For Black businesses to succeed, we need to ‘Do for Self’ first | Michael Coard

By Michael Coard
(Editor’s Note: This column is one of a series explaining why Black Dollars Matter.)

As I point out each month, this column is designed to compel white businesses/entities in Philadelphia and white employers in Philadelphia to treat Black consumers and Black applicants/employees with respect.

Michael Coard (Twitter)

But, more important, it is also designed to convince Black people in Philadelphia to “do for self” economically as well as politically because, in a capitalist democracy, money and politics talk (meaning persuade) — and BS walks (meaning leaves empty-handed).

I respect the undeniable fact that the great Rev. Dr. Martin Luther King Jr. and thousands of other courageous and selfless civil rights ancestors and elders shed blood, sweat, and tears to better my life and the lives of tens of millions of other Black men, women and children.

Because of those ancestors and elders, we today have more access to education, housing, public accommodations, voting, etc. We also have more dollars — but less sense and even less self-respect. I understand that those ancestors and elders needed to create and intelligently implement a practical strategy to confront and defeat the lingering effects of then-relatively recent slavery, of legalized second-class citizenship and of Jim Crow.

And they successfully did what they had to do in the way they did it in order to move us closer to where we are today. But instead of us perceptively using their ingenious strategy as a malleable guideline temporarily, we blindly applied it as a rigid mandate forever. In other words, we began using old solutions for new problems.

And not only did we act senselessly in the process — and continue to act senselessly in the process — we also acted and continue to act foolishly like an abused spouse who repeatedly gets beaten every Friday night, leaves the abusive spouse every Saturday morning, receives a phony apology every Sunday afternoon, and returns home at the break of dawn every Monday.

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That’s an analogy for what white abusers — as manifested in systemic racism since 1619 — continue to do to Black people.

They enslave us then deceitfully apologize with the 13th Amendment, so we forgive and embrace them. They ban our children from receiving a proper education then deceitfully apologize with 1954’s Brown v. Board of Education ruling. They sharecrop and convict-lease us then deceitfully apologize with the Civil Rights Act of 1964, so we forgive and embrace them. They deny us the right to vote then deceitfully apologize with the Voting Rights Act of 1965, so we forgive and embrace them.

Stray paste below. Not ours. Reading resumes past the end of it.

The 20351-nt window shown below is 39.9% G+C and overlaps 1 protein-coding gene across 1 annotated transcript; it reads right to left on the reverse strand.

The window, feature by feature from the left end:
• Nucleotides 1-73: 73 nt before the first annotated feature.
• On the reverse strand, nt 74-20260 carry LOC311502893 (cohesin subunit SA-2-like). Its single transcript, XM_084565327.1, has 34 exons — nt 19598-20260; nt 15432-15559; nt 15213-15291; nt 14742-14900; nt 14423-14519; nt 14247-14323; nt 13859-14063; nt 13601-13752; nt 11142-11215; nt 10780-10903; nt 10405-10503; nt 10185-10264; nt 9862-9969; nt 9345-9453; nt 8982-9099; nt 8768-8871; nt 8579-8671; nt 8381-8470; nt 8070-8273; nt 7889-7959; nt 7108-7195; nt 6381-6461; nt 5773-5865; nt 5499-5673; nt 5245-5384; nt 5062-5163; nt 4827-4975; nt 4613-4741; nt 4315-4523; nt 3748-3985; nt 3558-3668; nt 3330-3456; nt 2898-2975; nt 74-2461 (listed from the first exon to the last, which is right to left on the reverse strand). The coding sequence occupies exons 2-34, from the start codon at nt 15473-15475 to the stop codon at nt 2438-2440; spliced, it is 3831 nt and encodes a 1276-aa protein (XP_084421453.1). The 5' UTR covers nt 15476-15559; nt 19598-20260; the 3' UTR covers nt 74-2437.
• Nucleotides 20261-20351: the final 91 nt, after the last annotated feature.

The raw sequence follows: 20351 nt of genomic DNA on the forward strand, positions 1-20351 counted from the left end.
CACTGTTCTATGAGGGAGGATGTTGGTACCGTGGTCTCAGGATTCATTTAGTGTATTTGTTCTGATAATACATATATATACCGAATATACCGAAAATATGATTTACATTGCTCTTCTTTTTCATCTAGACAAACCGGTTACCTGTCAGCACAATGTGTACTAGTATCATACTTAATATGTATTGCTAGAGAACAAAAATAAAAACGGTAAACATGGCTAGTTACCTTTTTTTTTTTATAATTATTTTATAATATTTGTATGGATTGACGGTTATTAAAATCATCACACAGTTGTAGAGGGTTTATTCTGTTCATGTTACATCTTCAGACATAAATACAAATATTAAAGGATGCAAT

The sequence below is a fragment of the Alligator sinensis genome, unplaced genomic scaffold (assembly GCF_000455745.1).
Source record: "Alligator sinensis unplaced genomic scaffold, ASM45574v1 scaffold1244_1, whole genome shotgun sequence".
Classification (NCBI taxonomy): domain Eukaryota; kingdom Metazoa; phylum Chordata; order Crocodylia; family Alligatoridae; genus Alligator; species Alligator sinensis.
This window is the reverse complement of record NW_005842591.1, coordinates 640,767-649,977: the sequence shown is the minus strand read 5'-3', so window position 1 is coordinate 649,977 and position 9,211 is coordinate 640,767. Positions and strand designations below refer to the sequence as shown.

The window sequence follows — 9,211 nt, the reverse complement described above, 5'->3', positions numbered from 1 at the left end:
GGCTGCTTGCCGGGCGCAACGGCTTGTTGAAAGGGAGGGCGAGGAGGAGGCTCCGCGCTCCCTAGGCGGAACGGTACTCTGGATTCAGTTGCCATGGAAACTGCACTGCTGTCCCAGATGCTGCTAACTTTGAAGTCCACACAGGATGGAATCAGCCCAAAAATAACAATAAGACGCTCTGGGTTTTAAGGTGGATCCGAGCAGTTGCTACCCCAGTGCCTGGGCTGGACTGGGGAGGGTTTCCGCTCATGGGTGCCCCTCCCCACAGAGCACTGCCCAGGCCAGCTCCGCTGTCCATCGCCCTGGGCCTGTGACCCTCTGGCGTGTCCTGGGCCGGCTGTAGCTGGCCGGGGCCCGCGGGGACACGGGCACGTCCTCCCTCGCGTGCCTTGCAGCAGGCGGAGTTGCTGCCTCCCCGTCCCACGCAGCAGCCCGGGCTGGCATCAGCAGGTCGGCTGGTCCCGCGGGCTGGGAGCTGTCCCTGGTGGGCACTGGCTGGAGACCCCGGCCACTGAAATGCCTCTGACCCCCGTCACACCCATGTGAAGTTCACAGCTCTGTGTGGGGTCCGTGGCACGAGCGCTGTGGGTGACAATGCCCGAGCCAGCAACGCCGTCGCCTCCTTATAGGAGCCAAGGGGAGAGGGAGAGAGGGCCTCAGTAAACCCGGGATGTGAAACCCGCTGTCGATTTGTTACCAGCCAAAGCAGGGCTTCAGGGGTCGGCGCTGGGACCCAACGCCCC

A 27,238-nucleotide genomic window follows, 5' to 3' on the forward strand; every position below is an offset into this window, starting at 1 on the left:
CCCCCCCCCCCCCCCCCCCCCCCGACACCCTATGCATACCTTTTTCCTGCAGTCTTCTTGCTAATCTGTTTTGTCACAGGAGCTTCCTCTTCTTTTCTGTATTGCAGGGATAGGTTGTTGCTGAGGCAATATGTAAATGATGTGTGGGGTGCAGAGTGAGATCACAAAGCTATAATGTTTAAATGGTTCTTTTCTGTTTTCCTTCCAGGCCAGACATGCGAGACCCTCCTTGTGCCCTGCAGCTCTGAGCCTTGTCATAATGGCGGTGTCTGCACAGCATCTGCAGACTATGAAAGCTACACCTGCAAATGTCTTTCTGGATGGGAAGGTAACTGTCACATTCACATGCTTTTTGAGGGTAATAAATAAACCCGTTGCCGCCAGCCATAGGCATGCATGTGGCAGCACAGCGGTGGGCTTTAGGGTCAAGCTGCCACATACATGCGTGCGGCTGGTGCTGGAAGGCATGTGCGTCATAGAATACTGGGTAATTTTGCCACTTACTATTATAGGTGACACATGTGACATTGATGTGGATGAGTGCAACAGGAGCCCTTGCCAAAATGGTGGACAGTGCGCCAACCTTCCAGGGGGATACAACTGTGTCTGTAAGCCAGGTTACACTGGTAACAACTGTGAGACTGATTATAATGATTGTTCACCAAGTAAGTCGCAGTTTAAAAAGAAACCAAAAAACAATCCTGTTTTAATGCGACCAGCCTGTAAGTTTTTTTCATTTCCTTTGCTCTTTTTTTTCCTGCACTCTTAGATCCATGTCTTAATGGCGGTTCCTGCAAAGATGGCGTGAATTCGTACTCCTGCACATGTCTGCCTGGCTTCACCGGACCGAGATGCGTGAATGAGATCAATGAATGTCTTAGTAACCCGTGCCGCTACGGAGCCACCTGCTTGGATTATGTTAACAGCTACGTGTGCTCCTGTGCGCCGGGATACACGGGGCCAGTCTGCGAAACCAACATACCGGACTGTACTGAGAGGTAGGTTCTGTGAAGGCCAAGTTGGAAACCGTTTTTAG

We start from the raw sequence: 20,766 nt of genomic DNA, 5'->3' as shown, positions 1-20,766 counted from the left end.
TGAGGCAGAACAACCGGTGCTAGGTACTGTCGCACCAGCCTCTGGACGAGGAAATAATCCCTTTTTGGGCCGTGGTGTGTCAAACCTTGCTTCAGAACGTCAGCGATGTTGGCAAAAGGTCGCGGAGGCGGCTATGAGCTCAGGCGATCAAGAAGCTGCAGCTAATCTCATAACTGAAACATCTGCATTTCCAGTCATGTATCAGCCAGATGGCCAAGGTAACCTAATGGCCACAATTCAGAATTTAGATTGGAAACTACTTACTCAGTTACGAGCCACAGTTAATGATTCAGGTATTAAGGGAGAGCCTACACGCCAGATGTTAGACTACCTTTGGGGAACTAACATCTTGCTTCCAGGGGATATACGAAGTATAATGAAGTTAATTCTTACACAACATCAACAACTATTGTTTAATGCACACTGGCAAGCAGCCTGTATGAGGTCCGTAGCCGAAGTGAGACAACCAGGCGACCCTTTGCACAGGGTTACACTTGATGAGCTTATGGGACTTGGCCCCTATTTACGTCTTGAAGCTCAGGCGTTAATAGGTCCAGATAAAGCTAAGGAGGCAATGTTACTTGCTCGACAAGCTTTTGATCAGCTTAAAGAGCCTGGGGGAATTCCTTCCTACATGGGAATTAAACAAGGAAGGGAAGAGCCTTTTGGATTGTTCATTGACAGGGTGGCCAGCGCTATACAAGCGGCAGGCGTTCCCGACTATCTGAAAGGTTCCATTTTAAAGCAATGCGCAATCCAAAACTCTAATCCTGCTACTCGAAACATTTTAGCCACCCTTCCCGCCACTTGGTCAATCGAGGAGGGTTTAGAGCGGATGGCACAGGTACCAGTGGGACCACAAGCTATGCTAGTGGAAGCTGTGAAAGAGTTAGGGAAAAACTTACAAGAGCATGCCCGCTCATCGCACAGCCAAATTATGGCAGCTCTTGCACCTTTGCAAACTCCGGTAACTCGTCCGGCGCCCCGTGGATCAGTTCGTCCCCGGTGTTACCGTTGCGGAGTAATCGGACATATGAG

Despite the 13th Amendment, we still ain’t free. Despite the Brown ruling, we still have under-resourced schools. Despite the Civil Rights Act, we still have to battle to prove that Black Lives Matter. Despite the Voting Rights Act, we still are widely disenfranchised.

But we keep returning to the racist abuser. That’s the problem.

So what’s the solution? The solution is separatism — but not the “leave America and do no business whatsoever with the white man” type of separatism.

Instead, it’s the “do for self” type of separatism.

The reason it’s the latter type and not the former type is we built this house called the United States of America, so we ain’t going nowhere. If anyone should leave, it’s the enslaving colonizers (and their privileged descendants along with benefiting European immigrants), not us.

We slaved on this land from “can’t see in the morning to can’t see at night” for 246 years from 1619-1865 while they lazily sipped cold lemonade from sunny plantation porches whenever they weren’t buying, selling, leasing, raping, castrating, whipping and lynching us.